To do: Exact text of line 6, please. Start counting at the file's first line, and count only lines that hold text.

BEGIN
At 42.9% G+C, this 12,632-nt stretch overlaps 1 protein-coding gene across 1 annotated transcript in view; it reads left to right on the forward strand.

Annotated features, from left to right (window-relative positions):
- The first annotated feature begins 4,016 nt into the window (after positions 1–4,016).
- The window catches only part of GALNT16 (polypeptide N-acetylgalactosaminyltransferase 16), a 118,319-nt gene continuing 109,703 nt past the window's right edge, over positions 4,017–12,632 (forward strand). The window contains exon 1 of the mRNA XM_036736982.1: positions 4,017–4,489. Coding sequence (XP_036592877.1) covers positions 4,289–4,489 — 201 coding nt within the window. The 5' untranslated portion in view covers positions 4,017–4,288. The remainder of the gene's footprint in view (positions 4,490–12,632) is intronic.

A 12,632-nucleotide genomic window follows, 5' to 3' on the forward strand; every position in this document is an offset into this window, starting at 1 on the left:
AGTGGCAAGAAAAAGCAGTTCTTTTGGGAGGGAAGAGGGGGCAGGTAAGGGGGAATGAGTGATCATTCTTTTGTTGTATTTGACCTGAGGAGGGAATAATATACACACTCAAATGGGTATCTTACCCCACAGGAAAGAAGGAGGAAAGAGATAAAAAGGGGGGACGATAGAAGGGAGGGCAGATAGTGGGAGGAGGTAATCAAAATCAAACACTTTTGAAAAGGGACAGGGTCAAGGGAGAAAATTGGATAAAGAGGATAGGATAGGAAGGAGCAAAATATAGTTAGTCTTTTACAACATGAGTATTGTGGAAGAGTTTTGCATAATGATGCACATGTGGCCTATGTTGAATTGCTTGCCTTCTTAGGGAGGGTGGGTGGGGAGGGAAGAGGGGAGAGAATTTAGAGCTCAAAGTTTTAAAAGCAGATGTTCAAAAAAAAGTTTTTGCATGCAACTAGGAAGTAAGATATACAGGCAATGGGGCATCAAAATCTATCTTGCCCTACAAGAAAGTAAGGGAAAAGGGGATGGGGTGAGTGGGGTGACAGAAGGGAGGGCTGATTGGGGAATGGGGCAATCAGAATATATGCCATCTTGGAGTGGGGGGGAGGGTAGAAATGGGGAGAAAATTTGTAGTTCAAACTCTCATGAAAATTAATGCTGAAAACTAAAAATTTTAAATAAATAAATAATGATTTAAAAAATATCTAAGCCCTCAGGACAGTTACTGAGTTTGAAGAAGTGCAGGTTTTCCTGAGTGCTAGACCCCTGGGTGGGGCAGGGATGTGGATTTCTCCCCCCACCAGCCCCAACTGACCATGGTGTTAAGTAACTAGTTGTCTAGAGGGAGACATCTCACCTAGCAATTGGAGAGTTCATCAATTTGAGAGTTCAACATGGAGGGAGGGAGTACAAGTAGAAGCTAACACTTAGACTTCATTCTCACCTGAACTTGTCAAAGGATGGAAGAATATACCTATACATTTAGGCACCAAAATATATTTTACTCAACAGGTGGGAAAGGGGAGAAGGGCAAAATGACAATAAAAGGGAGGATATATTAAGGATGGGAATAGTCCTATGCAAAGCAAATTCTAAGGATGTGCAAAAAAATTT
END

AGTGGCAAGAAAAAGCAGTTCTTTTGGGAGGGAAGAGGGGGCAGGTAAGGGGGAATGAGTGATCATTCTTTTGTTGTATTTGACCTGAGGAGGGAATAATATACACACTCAAATGGGTATCTTACCCCACAGGAAAGAAGGAGGAAAGAGATAAAAAGGGGGGACGATAGAAGGGAGGGCAGATAGTGGGAGGAGGTAATCAAAATCAAACACTTTTGAAAAGGGACAGGGTCAAGGGAGAAAATTGGATAAAGAGGATAGGATAGGAAGGAGCAAAATATAGTTAGTCTTTTACAACATGAGTATTGTGGAAGAGTTTTGCATAATGATGCACATGTGGCCTATGTTGAATTGCTTGCCTTCTTAGGGAGGGTGGGTGGGGAGGGAAGAGGGGAGAGAATTTAGAGCTCAAAGTTTTAAAAGCAGATGTTCAAAAAAAAGTTTTTGCATGCAACTAGGAAGTAAGATATACAGGCAATGGGGCATCAAAATCTATCTTGCCCTACAAGAAAGTAAGGGAAAAGGGGATGGGGTGAGTGGGGTGACAGAAGGGAGGGCTGATTGGGGAATGGGGCAATCAGAATATATGCCATCTTGGAGTGGGGGGGAGGGTAGAAATGGGGAGAAAATTTGTAGTTCAAACTCTCATGAAAATTAATGCTGAAAACTAAAAATTTTAAATAAATAAATAATGATTTAAAAAATATCTAAGCCCTCAGGACAGTTACTGAGTTTGAAGAAGTGCAGGTTTTCCTGAGTGCTAGACCCCTGGGTGGGGCAGGGATGTGGATTTCTCCCCCCACCAGCCCCAACTGACCATGGTGTTAAGTAACTAGTTGTCTAGAGGGAGACATCTCACCTAGCAATTGGAGAGTTCATCAATTTGAGAGTTCAACATGGAGGGAGGGAGTACAAGTAGAAGCTAACACTTAGACTTCATTCTCACCTGAACTTGTCAAAGGATGGAAGAATATACCTATACATTTAGGCACCAAAATATATTTTACTCAACAGGTGGGAAAGGGGAGAAGGGCAAAATGACAATAAAAGGGAGGATATATTAAGGATGGGAATAGTCCTATGCAAAGCAAATTCTAAGGATGTGCAAAAAAATTT